Te Ara Mua - Future Streets project makes it safer and easier to walk and cycle in the Māngere Central area, improving streets, pathways, crossings, and access to the town centre and local schools.
Project status: Construction
Project zone: South
The Future Streets project aims to transform the streets of Māngere, making changes to roads and connections to provide better infrastructure for walking and cycling.
The improvements will also include cultural elements to reflect the identity of Māngere people.
Te Ara Mua - Future Streets project is a partnership between:
- The Ministry of Business, Innovation and Employment (MBIE).
- The Māngere-Ōtāhuhu Local Board.
- Auckland Transport (AT).
- The NZ Transport Agency (NZTA).
NZTA has identified Te Ara Mua - Future Streets as a Safer Journeys Signature Project.
- Transform the urban environment.
- Better walking and cycling infrastructure.
- Increased public safety in identified risk areas.
- Promote positive health, recreation, and social benefits.
- Reduce the social cost of crashes by 50-70% (or $18-25m over 10 years).
Work is running ahead of schedule and construction on this project will be complete before the end of June 2017.
The project focuses on creating a community trail around Mascot Avenue, Pershore Place, Windrush Close and the Māngere town centre. Other work includes improvements to Mascot Avenue, Friesian Drive, Imrie Avenue, Massey Road, and the town centre car park.
Overview map of Te Ara Mua Future Streets
- High amenity shared path.
- Installation of wayfinding signage.
- Planting and street tree improvements.
- Reserve improvements.
- Replace existing footpath (between the entrances to Windrush and Mascot Parks) with a 3-metre wide shared walking and cycling path.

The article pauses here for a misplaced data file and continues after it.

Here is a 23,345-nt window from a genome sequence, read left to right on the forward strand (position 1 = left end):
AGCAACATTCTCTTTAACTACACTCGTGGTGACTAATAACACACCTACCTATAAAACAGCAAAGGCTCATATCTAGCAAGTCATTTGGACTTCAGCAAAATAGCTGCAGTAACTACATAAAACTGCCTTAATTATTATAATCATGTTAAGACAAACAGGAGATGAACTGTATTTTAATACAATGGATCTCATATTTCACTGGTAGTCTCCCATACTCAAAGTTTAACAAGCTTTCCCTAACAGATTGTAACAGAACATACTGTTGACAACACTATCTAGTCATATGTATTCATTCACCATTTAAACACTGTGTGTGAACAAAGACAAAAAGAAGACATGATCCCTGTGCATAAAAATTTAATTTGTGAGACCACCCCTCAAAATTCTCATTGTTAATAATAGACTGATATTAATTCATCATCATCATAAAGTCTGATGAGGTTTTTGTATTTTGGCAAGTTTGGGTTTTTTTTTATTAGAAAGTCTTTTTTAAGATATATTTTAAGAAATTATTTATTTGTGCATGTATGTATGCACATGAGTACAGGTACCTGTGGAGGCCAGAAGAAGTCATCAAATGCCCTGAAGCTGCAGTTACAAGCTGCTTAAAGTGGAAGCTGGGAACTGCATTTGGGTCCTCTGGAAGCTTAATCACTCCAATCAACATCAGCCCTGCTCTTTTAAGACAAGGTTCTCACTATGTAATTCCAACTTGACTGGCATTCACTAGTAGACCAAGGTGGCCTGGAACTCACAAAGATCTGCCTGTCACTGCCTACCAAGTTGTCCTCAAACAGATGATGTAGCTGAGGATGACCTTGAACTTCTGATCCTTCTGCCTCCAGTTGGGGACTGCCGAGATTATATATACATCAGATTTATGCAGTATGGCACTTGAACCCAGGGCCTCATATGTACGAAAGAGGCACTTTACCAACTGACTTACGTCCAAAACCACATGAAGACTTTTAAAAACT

- Bands marking 100m distances.
- Wayfinding dots to mark the community trail.
Artist impression of Pershore Place
- Widen existing footpath (between the entrances to Windrush Park and the reserve that links to the town centre) to provide a 3-metre wide shared walking and cycling path.
- Partial road closure at the intersection of Ansty Place to form a cul-de-sac, including landscape planting. Access maintained for cyclists.
- Coloured bands and dots to show it is part of the new community trail and indicating distances.
Artist impression of Windrush Close
- Dedicated cycle lane.
- Footpaths widened into shared paths
- Raised pedestrian crossings and speed tables.
- Wayfinding dots to mark community trail.
- Improved bus stops.
- Planting and street tree improvements.
Artist's impression of Mascot Avenue
Māngere town centre
- Raised tables, widened footpath, and planting to emphasise pedestrian connection from reserve to mall.
- Wayfinding signage to show significant sites, marae, and education facilities in the area.
- 10 marker posts to identify and locate maunga in Māngere.
- Designated pedestrian and cycle priority zones through car park.
Artist impression of the town centre
- Improved pedestrian crossings.
- Planting and street improvements.
Māngere Central ranks 4th out 275 Auckland communities for fatal and serious crashes. 26% of all crashes in the area involve pedestrians. The social costs of these incidents in Māngere Central is around $18.2m.